Freelance hackers, nervous managers
One of the biggest providers of penetrations tests globally requires a prospective tester to have at least five years ‘hacking experience’ before joining the team. The term ‘advanced tests’ is often used for penetration tests conducted by professional hackers. These tests are the closest to a real hack, undertaken by someone most likely to have their ear to the ground and up-to-date with the latest hacking trends. The only issue here is that due diligence may be more difficult and managers must be aware of who they are allowing to touch their data and enter their systems.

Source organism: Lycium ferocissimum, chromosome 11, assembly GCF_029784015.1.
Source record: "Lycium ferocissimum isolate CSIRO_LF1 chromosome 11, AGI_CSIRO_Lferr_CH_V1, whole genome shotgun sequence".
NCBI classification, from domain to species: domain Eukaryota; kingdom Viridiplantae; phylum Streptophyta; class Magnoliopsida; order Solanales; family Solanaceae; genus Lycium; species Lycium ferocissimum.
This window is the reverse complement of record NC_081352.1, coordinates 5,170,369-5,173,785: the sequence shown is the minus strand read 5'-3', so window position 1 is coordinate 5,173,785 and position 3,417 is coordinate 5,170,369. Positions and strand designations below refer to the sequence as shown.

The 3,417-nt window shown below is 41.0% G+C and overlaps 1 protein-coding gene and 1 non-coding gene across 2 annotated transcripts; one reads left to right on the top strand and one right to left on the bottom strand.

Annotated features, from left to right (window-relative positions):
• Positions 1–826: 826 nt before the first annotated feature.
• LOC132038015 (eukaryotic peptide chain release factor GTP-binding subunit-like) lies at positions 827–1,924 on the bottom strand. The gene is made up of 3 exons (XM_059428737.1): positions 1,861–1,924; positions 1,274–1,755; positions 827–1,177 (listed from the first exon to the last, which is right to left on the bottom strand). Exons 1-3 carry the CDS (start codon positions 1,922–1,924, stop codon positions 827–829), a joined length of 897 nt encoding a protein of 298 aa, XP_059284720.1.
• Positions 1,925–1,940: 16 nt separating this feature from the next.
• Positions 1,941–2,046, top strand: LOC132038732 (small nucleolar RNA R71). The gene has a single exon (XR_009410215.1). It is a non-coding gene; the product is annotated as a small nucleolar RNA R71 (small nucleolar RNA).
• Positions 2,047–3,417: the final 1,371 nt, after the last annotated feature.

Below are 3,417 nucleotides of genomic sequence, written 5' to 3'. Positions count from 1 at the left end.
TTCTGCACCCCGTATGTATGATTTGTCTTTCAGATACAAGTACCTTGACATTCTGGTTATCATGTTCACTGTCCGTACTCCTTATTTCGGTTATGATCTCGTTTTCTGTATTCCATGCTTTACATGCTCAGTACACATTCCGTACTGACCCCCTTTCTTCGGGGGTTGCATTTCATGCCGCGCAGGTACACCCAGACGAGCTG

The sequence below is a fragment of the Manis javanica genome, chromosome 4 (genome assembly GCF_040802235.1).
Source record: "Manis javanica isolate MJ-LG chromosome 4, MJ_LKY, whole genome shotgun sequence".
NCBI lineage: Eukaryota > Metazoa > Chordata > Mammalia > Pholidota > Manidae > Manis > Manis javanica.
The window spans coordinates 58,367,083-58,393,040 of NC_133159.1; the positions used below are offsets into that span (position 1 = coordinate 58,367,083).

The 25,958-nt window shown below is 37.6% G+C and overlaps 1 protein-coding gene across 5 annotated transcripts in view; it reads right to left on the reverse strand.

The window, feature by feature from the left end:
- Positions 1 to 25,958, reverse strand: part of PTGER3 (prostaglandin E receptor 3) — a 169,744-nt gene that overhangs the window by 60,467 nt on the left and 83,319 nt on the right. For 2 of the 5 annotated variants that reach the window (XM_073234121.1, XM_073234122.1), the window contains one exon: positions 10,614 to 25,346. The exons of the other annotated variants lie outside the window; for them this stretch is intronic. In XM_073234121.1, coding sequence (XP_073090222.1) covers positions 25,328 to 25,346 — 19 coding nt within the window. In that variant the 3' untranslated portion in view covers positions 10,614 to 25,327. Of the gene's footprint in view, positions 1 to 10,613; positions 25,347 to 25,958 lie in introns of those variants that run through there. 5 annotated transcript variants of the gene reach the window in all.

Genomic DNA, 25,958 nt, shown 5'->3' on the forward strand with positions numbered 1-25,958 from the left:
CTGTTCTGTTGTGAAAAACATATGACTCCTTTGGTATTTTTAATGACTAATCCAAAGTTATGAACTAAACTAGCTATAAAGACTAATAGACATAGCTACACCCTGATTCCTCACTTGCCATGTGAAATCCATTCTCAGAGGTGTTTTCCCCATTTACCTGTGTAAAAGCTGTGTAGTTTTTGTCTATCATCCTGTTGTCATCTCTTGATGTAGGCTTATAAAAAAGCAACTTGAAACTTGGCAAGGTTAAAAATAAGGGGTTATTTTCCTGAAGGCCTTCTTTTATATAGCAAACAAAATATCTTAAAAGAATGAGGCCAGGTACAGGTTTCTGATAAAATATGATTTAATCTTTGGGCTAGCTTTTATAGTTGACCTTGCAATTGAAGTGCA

Are nerves preventing managers from opening themselves up to ‘advanced tests’? Potentially. Operating in an industry built on proprietary trading strategies and critical systems, hedge fund managers have good reason to be cautious about a ‘deep dive’ test or opening up to outsiders. During its most recent cyber-themed examinations of financial entities, the SEC found that only 43% of investment managers performed penetration tests and vulnerability scans on systems the managers deemed ‘critical’ compared to 95% of broker-dealers (Exhibit 2.6). One might suggest that this is because investment managers are more aware of how critical their systems are to the everyday activities of the firm. They also lagged broker-dealers on periodic cyber-risk assessments. The only area where investment managers outperform broker-dealers is on patch updates, simple solutions to potentially significant problems.